Warwickshire ( or ) is a landlocked non-metropolitan county in the West Midlands region of England. The county town is Warwick, although the largest town is Nuneaton. The county is famous for being the birthplace of William Shakespeare and George Eliot. Commonly used abbreviations for the county are Warks or Warwicks.
The county is divided into five districts of North Warwickshire, Nuneaton & Bedworth, Rugby, Warwick and Stratford-on-Avon. The current county boundaries were set in 1974 by the Local Government Act 1972. The historic county boundaries also included Coventry and Solihull, as well as much of Birmingham. The county is bordered by Gloucestershire to the south west, Worcestershire and the West Midlands to the west, Staffordshire to the north west, Leicestershire to the north east, Northamptonshire to the east and Oxfordshire to the south and south east.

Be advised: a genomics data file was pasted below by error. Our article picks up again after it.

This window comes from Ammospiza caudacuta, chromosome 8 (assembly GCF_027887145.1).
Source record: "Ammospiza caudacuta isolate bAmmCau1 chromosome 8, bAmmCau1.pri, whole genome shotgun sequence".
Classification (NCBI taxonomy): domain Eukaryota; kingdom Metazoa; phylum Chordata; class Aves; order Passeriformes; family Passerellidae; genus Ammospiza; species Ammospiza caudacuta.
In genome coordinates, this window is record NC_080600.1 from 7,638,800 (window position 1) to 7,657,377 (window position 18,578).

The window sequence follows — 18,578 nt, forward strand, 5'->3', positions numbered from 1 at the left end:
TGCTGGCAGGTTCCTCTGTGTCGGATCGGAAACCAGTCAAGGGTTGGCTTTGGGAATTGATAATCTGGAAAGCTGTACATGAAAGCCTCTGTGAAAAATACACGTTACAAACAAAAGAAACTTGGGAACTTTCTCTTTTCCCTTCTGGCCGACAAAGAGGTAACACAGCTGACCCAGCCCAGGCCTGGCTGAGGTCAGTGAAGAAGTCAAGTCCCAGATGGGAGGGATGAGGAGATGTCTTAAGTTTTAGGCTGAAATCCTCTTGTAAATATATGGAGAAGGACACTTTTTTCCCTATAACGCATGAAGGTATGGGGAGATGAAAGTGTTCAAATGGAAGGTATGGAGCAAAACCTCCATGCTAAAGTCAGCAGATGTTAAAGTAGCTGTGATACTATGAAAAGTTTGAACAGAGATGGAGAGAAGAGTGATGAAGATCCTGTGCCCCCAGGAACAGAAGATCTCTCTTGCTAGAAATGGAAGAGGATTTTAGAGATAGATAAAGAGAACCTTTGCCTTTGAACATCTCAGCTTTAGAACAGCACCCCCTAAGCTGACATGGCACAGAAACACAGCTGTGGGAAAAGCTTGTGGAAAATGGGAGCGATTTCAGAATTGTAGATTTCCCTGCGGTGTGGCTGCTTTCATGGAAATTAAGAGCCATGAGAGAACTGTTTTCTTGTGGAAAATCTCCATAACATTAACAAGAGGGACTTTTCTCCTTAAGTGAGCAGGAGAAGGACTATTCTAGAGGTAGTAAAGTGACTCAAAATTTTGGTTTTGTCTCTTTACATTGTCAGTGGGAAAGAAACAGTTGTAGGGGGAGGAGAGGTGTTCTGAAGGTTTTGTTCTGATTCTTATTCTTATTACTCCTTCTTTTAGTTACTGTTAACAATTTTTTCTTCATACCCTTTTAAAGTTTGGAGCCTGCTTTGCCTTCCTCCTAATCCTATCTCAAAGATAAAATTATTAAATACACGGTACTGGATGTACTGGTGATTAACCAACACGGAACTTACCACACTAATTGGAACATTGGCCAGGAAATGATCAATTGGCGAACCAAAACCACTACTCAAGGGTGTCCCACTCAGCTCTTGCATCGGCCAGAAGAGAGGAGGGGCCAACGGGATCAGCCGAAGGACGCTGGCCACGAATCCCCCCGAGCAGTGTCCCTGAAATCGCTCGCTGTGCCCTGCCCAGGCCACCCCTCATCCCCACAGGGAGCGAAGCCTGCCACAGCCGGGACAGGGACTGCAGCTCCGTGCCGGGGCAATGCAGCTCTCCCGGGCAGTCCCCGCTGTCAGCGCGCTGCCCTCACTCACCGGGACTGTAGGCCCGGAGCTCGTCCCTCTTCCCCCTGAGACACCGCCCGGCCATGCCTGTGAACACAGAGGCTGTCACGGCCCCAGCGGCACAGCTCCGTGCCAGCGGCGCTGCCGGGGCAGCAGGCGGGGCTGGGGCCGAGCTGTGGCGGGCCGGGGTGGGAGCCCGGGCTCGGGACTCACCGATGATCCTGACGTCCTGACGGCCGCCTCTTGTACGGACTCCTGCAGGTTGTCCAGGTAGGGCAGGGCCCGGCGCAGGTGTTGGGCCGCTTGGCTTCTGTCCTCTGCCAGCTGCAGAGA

Warwickshire came into being as a division of the kingdom of Mercia in the early 11th century. The first reference to Warwickshire was in 1001, as Wæringscīr named after Warwick (meaning "dwellings by the weir").
During the Middle Ages Warwickshire was dominated by Coventry, which was at the time one of the most important cities in England due to its textiles trade in the heart of England. Warwickshire played a key part in the English Civil War, with the Battle of Edgehill and other skirmishes taking place in the county. During the Industrial Revolution Warwickshire became one of Britain's foremost industrial counties, with the large industrial cities of Birmingham and Coventry within its boundaries.